Portland teen with rare cancer taking part in clinical trial - KPTV - FOX 12

Portland teen with rare cancer taking part in clinical trial

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PORTLAND, OR (KPTV) -

A Portland boy is getting a new type of cancer treatment that could save his life, and eventually, the lives of many other children diagnosed with Ewing's sarcoma.

Sam Day is one of 15 children in the country who have taken part in the first phase of a clinical immunotherapy trial at Mary Crowley Cancer Research Center in Texas.

Doctors took a piece of his tumor to create a personalized vaccine for Sam.

The hope is the vaccine will teach his immune system to treat the cancer as foreign and fight it.

“We're optimistic that it's doing something. We have to be,” said Lorna Day, Sam's mother.

Sam Day was diagnosed with Ewing's sarcoma, a rare cancer, after discovering a tumor in his leg in 2011.

Doctors treated the cancer with chemotherapy and amputated part of his leg.

He was cancer free for a year, but it returned a second and third time.

“As discouraging and scary as it is, we have reason to be hopeful,” said Lorna Day, his mom.

When spots showed up in Sam's lungs this spring, Lorna Day contacted Mary Crowley Cancer Research Center in Texas.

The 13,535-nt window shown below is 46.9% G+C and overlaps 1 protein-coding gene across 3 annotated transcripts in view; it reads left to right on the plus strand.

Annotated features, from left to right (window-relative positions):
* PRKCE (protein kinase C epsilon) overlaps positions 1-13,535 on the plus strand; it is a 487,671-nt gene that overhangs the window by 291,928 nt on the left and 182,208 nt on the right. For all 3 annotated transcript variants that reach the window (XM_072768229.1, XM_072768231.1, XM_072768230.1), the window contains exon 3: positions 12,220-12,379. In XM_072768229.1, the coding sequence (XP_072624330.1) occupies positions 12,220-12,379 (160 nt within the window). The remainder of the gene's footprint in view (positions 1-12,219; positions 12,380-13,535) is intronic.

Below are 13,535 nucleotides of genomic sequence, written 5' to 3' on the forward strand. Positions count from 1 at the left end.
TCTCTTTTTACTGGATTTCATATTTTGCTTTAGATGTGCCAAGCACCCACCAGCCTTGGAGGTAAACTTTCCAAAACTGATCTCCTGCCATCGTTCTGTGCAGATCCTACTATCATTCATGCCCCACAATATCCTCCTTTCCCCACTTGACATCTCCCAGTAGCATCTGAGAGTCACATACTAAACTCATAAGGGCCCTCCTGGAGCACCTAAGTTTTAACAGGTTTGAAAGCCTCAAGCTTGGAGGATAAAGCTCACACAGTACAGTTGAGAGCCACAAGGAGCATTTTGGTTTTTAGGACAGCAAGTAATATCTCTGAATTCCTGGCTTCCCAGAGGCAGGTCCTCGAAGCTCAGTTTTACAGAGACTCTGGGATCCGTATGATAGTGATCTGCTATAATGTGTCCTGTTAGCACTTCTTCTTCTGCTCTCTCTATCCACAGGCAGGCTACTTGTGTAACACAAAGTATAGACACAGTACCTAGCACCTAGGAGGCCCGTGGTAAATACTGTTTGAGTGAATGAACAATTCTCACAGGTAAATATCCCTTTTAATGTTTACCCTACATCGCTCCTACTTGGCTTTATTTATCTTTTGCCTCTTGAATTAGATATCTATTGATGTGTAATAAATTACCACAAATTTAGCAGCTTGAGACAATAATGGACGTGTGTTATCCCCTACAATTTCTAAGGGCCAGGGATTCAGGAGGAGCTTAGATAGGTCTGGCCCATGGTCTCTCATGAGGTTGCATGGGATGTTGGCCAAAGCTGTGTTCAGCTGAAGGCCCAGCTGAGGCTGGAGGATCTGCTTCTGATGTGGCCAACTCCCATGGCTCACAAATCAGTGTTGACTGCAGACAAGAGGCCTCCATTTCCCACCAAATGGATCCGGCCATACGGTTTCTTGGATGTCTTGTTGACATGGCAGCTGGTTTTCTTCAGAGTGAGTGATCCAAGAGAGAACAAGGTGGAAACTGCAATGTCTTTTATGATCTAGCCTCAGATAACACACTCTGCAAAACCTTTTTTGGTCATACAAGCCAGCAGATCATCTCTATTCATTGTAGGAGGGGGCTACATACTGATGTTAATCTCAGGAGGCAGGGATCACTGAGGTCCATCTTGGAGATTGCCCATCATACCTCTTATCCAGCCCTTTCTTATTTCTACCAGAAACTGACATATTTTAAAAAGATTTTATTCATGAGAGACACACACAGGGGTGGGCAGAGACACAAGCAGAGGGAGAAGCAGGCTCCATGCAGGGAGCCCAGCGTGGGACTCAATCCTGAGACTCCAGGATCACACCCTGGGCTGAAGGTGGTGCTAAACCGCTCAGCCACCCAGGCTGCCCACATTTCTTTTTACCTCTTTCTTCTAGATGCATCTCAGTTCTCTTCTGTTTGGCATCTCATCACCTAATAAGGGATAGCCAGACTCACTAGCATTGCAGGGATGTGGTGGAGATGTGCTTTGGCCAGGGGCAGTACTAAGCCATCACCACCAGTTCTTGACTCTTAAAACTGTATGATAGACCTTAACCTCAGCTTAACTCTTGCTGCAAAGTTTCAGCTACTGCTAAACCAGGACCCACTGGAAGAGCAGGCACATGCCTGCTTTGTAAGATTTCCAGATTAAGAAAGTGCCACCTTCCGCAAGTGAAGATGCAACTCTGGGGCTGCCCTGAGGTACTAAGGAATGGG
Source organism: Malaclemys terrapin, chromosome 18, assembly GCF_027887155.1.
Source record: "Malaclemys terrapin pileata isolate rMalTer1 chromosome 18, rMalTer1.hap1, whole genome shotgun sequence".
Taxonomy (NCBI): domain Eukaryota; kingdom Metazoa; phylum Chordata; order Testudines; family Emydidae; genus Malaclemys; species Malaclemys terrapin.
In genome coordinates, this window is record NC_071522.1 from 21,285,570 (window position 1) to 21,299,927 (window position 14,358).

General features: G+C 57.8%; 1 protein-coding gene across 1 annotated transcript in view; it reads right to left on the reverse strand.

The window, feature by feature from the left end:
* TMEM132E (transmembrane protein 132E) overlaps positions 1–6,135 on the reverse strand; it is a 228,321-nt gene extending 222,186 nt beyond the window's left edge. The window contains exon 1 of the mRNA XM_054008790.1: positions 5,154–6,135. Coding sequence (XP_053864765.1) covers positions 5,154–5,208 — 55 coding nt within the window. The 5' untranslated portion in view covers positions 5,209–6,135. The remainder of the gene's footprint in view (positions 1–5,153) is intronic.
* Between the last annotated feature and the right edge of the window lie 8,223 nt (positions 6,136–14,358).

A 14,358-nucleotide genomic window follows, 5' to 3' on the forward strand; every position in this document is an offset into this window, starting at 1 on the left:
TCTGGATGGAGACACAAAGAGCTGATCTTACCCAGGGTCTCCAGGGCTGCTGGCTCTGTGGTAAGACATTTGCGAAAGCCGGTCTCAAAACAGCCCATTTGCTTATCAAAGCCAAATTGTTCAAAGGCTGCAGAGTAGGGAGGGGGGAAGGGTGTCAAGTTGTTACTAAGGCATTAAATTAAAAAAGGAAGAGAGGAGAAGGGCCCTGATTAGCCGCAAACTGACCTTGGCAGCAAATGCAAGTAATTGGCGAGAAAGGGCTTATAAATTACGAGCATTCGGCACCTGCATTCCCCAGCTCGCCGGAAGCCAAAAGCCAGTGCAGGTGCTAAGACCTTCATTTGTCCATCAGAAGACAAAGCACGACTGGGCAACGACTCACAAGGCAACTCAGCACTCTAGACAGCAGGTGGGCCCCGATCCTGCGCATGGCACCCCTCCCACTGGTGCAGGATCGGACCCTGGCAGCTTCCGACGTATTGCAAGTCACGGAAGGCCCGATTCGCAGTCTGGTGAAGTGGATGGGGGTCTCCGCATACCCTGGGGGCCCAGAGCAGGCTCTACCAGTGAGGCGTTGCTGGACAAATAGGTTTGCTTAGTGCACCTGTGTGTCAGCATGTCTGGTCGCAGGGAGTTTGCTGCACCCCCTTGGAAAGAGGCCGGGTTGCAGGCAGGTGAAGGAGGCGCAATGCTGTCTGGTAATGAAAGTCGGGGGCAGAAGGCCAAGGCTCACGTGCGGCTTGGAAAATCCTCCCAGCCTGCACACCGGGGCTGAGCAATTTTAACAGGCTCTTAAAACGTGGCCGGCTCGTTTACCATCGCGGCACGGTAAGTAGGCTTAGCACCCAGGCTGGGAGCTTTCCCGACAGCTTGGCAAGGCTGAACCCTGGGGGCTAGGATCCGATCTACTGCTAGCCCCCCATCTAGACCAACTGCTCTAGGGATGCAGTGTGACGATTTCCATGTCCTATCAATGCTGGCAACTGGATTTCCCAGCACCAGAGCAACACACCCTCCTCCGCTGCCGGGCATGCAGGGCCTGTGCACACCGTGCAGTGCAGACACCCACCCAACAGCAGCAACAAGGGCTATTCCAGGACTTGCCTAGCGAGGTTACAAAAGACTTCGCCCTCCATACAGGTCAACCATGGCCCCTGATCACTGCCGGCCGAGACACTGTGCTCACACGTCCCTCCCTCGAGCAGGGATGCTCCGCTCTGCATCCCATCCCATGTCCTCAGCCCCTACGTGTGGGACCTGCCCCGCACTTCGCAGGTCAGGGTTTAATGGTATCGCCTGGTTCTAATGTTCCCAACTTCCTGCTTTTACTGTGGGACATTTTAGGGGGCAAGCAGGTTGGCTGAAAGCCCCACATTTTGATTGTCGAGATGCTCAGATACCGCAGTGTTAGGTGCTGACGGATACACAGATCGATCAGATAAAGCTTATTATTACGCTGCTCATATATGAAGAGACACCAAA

She'd learned about the clinical trial through her connection with the mother of another Ewing's sarcoma patient.

Last month, Sam flew to Dallas to have the first of six monthly vaccines.

They won't know if the vaccine is working until January, according to Lorna Day.

Researchers have seen promising responses to immunotherapy for young Ewing's sarcoma patients, according to a spokeswoman for Mary Crowley.

In some patients, the disease has stabilized or stopped growing, she said.

The trial is in its first phase and testing continues.

The Day family is comforted by the support that has poured in from the community, family and friends over the last four years.

It's helped the family raise money for The Rutledge Foundation, which supports Ewing's sarcoma research, included a targeted drug to fight the cancer that's in development at Mary Crowley Research Center.

“I've realized that just having hoped makes all of us stronger,” said Lorna Day. “So knowing that there is something that could realistically save my son keeps us positive, keeps us able to live well, keeps us planning for the future and continuing to support the work that they do.”

Friends have set up a GoFundMe account to help the Day family pay for their upcoming trips to the Mary Crowley Research Center.

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